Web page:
Long before women formed the National Child Labor Committee (NCLC) in 1904, state-level women’s groups like trade unions had been agitating for minimum age laws. Massachusetts was the first state in 1836 to pass legislation requiring workers to be at least 15 and attend school 3 months a year, later following up in 1842 with a limit of children’s work days to 10 hours. But these rules were rarely enforced in practice, pushing women to demand oversight at a federal level. Fortunately for them, the expansion of government power over social issues was a key theme in both Republican and Democratic politicking of the time.
Initially, Republican policies of the 1860s and 70s to enact federal aid for social services like the railroad, universities, and (primarily white) western settlers were met with resistance from the Democrats. But when the unintended impact of these policies largely benefitted larger companies – banks, rail conglomerates, manufacturing factories – instead of individuals and small businesses, the Democratic Party began to espouse more values of social justice in an attempt to win over those same western voters now frustrated by the lack of governmental support. A similar tension was unfolding in the post-Civil War south, where the same Republican Party that championed to end slavery was quietly condoning Jim Crow laws and the Black Codes. With both parties testing out the rhetoric of federal responsibility to attract western and African American voters – while attempting to avoid alienating existing white men voters – child labor was an issue that reached across the aisle.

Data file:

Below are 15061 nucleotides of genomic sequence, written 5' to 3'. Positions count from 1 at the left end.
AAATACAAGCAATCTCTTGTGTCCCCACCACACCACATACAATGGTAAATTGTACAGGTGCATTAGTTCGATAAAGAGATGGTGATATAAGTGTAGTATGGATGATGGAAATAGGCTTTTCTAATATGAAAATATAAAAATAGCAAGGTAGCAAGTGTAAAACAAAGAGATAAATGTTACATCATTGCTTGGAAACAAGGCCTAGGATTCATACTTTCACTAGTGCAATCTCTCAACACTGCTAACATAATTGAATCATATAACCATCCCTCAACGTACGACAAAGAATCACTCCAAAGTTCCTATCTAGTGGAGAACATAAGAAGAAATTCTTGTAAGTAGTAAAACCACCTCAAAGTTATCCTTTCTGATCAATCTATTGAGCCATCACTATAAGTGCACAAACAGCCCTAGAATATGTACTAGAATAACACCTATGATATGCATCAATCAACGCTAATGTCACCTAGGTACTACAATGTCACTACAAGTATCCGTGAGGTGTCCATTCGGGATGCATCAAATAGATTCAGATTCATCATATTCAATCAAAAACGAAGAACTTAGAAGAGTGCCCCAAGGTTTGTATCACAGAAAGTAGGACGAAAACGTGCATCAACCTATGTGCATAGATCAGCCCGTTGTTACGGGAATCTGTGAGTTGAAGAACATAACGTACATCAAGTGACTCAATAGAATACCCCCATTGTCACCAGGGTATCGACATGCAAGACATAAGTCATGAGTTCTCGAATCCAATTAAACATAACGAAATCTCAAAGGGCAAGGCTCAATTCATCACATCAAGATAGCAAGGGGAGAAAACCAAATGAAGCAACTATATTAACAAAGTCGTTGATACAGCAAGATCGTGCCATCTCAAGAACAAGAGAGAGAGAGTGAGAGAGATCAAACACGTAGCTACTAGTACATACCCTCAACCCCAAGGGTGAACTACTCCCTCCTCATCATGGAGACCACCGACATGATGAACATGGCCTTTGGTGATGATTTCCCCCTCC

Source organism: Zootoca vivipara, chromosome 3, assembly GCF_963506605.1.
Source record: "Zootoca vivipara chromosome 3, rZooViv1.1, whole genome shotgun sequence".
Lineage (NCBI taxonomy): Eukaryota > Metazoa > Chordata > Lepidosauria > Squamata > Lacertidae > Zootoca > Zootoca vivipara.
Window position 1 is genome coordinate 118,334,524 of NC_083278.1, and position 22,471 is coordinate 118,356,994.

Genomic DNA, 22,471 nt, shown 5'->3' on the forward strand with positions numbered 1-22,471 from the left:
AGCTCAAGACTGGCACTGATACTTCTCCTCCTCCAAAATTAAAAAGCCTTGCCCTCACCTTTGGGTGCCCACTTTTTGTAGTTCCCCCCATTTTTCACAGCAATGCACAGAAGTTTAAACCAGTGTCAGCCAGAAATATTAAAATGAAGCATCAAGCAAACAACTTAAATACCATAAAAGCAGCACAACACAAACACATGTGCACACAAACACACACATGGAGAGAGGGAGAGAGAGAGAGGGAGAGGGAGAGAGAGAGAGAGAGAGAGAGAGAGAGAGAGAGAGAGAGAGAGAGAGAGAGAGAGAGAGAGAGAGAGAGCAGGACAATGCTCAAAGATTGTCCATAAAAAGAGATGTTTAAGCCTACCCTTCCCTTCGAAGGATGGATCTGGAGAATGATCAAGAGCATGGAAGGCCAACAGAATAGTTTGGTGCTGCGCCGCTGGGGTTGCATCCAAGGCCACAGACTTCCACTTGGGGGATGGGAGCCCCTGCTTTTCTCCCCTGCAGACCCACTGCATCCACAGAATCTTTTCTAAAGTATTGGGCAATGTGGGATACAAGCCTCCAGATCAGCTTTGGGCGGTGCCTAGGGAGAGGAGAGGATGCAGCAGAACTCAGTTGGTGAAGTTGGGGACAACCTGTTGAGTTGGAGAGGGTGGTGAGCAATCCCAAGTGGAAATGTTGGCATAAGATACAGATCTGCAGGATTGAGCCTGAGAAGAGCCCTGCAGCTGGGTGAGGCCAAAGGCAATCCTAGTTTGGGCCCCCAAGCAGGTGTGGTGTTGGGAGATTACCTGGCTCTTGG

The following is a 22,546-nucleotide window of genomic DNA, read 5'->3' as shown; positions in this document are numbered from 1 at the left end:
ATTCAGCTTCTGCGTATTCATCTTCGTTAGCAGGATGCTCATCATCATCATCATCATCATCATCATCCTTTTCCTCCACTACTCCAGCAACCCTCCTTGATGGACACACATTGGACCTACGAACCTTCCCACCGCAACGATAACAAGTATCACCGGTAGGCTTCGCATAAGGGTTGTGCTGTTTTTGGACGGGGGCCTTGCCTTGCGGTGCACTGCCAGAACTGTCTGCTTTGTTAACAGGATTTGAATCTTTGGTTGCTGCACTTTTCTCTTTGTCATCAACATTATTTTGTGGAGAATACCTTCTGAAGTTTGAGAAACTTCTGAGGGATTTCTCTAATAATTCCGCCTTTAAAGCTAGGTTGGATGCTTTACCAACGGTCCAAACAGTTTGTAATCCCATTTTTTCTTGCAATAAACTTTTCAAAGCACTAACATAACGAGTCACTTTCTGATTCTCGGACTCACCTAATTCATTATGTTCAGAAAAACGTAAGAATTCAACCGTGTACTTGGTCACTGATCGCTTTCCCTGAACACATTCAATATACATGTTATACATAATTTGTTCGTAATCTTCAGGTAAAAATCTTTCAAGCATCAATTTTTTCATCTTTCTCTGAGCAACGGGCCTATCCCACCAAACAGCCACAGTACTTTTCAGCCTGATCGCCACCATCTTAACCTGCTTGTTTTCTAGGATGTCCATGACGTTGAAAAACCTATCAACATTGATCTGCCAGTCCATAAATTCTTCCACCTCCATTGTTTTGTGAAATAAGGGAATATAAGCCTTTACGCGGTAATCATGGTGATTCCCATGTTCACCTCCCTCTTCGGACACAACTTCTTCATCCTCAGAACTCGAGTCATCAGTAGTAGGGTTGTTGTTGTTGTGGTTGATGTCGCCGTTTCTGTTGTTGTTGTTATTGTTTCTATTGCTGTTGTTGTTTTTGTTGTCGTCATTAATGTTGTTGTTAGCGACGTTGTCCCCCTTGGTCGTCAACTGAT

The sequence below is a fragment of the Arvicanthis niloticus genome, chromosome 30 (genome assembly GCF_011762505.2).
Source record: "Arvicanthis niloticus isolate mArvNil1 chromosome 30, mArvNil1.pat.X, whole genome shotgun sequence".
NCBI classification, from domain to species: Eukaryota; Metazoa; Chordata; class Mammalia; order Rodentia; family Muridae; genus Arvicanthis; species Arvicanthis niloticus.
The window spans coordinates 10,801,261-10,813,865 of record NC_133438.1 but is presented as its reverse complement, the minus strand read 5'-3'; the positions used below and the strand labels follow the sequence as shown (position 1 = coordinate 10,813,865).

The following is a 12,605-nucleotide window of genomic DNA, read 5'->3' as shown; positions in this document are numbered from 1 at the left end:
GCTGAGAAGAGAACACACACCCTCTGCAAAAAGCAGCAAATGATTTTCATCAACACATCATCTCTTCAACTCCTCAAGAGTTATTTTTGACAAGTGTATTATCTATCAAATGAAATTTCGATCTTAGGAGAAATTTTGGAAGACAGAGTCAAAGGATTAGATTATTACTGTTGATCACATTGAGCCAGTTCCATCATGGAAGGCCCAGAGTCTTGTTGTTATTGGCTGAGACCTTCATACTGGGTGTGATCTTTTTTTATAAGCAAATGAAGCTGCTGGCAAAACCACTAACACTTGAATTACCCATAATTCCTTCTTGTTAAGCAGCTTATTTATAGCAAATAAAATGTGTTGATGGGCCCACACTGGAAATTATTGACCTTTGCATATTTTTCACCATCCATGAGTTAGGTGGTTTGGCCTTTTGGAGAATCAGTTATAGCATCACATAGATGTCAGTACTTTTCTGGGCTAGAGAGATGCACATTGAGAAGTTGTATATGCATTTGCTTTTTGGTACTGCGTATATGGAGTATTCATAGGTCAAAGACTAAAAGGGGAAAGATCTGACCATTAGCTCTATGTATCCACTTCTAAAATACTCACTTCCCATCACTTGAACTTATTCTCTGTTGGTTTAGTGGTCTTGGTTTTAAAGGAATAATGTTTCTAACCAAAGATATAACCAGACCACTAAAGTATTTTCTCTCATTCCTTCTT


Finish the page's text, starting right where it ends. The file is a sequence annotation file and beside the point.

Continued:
In 1916, Democratic President Wilson signed into law the Keating-Owen Child Labor Act after much campaigning from the NCLC. This banned the sale of products that had been made with labor from children under 14 – notably making it illegal for interstate trade of these goods. It was quickly struck down by the Supreme Court – staunchly pro-business at the time – and replaced by the Child Labor Tax Law (1919), which taxed the net profits of employers using child labor. (This was again declared unconstitutional in 1922.) Under Republican President Coolidge, the Child Labor Amendment – a proposal for expanding Congressional power to “limit, regulate, and prohibit the labor of persons under eighteen years of age” at a federal level – was submitted to the states for ratification. (It was only ratified by 14 states.)
Despite these setbacks, by President Franklin D. Roosevelt’s term, social justice – and especially labor protections – had become a firm part of the Democratic platform. With his political reinforcement, significant changes like the 1938 Fair Labor Standards Act – which prohibited “oppressive child labor” – and the landmark West Coast Hotel Co. v. Parrish decision – which granted backpay to a woman named Elsie Parrish on the grounds of a new minimum wage law being signed into Washington state law – were finally instituted.
Contrary to the standard narrative of suffrage dominating the early feminist movement, the triangulation of food, water, and child protection in women’s issues had taken root well before the second wave of feminism in the 1960s. Keeping with food safety and child protection, water quality concerns were encapsulated within calls for clean and sanitary kitchens and homes. This was in stark contrast to existing norms, where dumping human waste from buckets and bedpans onto city streets was routine, and waterborne diseases like cholera and yellow fever being transmitted from nearby waterways were also common.